Throughout the week I would stare outside my office window, high up in this glass tower, in this concrete jungle, looking into the distance of the beautiful Waitemata Harbour, beyond the mighty Rangitoto island and into the horizon towards the great Pacific ocean, towards Samoa.
It was an emotional rollercoaster every time I answered a call from family for updates, or clicked the refresh button on news websites. My heart was torn, ripped apart, and pulled in all directions. [FULL STORY]
At 8.55am (NZ time) today, we received report that a tsunami hit Samoa.
At 9.05am, we heard that a 1.57m Tsunami wave hit Pago Pago American Samoa, heading 100m inland.
At 9.13am, deaths were reported. News came in that Fagaloa and Lalomanu were hit bad.
At 9.24am, we found out that pretty much the whole of Apia had been evacuated to higher ground.
We opened up a discussion in the village for natives to post reports from loved ones in Samoa, and to keep everyone updated about official news, mostly from the radio.
I’ll be compiling the information we received there into categorized posts here, so you can more easily find the information you’re looking for.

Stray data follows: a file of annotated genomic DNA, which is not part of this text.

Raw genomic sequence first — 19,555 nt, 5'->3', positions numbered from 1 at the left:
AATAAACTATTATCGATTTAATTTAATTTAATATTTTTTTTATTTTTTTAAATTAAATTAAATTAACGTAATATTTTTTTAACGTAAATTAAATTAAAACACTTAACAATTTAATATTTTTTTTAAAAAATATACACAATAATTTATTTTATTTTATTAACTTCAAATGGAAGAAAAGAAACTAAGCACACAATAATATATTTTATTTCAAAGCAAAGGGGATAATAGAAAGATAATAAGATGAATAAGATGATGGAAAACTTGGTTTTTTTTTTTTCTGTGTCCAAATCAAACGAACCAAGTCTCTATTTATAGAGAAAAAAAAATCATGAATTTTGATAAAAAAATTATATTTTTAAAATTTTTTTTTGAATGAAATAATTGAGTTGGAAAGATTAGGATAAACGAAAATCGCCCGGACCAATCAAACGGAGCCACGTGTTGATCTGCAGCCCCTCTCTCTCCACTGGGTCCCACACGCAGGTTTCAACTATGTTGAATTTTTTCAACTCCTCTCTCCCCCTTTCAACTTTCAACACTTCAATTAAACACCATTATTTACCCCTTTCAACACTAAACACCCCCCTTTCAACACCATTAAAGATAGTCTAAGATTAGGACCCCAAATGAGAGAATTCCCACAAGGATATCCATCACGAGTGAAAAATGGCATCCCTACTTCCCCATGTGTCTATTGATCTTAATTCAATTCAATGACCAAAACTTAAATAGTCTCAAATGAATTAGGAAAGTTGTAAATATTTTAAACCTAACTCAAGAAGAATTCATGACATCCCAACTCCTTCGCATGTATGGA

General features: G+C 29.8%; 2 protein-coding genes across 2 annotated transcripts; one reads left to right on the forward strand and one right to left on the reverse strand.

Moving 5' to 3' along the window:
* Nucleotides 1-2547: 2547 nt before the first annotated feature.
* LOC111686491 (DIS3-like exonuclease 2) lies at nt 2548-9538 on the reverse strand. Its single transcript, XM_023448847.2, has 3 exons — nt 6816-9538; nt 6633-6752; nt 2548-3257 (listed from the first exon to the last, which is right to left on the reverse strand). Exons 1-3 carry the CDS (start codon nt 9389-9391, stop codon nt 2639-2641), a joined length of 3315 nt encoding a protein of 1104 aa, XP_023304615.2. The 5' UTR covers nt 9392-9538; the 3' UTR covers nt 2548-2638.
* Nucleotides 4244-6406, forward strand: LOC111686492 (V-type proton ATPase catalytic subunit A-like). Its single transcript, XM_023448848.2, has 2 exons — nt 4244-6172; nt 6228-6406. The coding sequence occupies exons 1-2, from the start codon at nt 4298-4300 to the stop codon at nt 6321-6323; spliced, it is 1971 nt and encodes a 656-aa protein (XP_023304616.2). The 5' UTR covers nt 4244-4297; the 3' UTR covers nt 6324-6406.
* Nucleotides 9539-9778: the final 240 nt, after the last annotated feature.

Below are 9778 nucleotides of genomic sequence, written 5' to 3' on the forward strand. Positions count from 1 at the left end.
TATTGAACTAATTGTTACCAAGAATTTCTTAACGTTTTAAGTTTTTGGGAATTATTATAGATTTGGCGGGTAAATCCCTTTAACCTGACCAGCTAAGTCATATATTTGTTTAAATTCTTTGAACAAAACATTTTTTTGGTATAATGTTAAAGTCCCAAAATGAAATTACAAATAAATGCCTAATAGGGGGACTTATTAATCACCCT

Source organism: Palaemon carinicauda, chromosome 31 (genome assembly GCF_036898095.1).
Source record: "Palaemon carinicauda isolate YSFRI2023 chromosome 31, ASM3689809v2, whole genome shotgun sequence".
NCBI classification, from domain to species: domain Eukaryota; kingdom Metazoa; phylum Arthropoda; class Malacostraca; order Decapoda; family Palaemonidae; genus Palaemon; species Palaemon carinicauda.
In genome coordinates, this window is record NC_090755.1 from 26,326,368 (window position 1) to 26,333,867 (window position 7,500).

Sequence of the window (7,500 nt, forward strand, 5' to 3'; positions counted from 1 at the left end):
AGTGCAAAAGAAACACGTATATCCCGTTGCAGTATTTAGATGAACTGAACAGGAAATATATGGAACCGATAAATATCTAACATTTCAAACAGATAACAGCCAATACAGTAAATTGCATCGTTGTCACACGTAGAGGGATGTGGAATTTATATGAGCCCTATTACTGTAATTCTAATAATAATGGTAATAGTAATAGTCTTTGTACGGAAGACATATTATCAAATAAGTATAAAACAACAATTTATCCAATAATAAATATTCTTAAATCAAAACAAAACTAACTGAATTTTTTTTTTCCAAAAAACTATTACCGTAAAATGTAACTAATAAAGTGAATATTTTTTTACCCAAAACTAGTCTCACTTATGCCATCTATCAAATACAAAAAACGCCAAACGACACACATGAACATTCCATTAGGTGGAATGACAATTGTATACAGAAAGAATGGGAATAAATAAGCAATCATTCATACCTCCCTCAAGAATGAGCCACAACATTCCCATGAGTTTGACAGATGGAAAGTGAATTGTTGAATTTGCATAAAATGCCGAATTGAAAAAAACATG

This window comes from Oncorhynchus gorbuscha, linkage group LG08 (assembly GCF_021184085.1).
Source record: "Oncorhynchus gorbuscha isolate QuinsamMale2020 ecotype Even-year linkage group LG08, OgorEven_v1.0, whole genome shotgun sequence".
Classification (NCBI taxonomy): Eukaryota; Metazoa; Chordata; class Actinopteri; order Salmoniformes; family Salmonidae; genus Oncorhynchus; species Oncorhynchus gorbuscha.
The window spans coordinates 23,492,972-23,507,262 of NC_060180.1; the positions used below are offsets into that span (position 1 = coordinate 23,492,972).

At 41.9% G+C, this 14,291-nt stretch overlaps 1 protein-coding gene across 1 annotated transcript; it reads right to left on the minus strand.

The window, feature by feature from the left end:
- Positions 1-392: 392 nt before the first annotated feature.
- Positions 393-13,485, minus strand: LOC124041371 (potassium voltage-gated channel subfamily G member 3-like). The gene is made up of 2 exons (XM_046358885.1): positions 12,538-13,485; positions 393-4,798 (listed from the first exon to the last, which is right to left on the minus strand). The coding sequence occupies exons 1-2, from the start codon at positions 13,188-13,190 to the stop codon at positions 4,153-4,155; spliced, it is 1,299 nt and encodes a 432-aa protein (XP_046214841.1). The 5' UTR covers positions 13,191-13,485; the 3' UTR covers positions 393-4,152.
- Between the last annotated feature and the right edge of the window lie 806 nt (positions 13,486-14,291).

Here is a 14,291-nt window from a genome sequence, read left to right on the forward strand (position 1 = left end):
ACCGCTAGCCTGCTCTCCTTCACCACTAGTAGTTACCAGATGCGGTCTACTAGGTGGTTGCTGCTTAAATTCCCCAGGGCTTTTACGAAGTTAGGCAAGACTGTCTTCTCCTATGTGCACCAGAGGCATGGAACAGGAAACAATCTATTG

God Bless Samoa.
Tuesday 29th September 2009.
If the Appearance of Maria/St Theresa and the Burning of the Kitano was any indication of something about to happen..not to mention the Road Switch – we had thought that the ‘bad things come in three’ was over.
Until the morning.. I fell out of bed. (and I was not wasted)
7 am-ish (because my clock is always wrong I’m not sure what the real time was)
– First Earthquake – I fell out of bed, walked outside of the house where my Grandma and my cousin were standing. I went back to bed. (seriously, minor earthquakes happen every couple of months) and I was tired. I just finished watching the last disc of Gossip Girl’s Season 2. I was kinda pissed off that Chuck took ages to finally tell Blair that he loves her. (We don’t get GG on T.V and I’ve had the Dvd’s for awhile) Now, I will never forget it…
One can only be concerned with Samoa’s agenda in its attempts to close ranks against Fiji, by alienating its closest Pacific neighbors. That is what is happening here. Tuilaepa is merely driving a wedge between him and anyone who isn’t being influenced by New Zealand and Australia.
In his attempts to be a stronger independent country voice, the only thing the Prime Minister is doing is drawing attention to the fact that he does not know where exactly he wants to be. One minute he’s driving on the Left hand side and the next minute he’s on the Right…
Samoa’s history is peppered with skirmishes over land and even a civil war or two. It was customary back then for those who were defeated in battle to retreat into the mountains.
This is why, after the tragic events of Samoa’s Black Saturday, the men of the Mau scattered to find refuge in villages far away from Upolu’s troubled coastline.
The women, however, didn’t….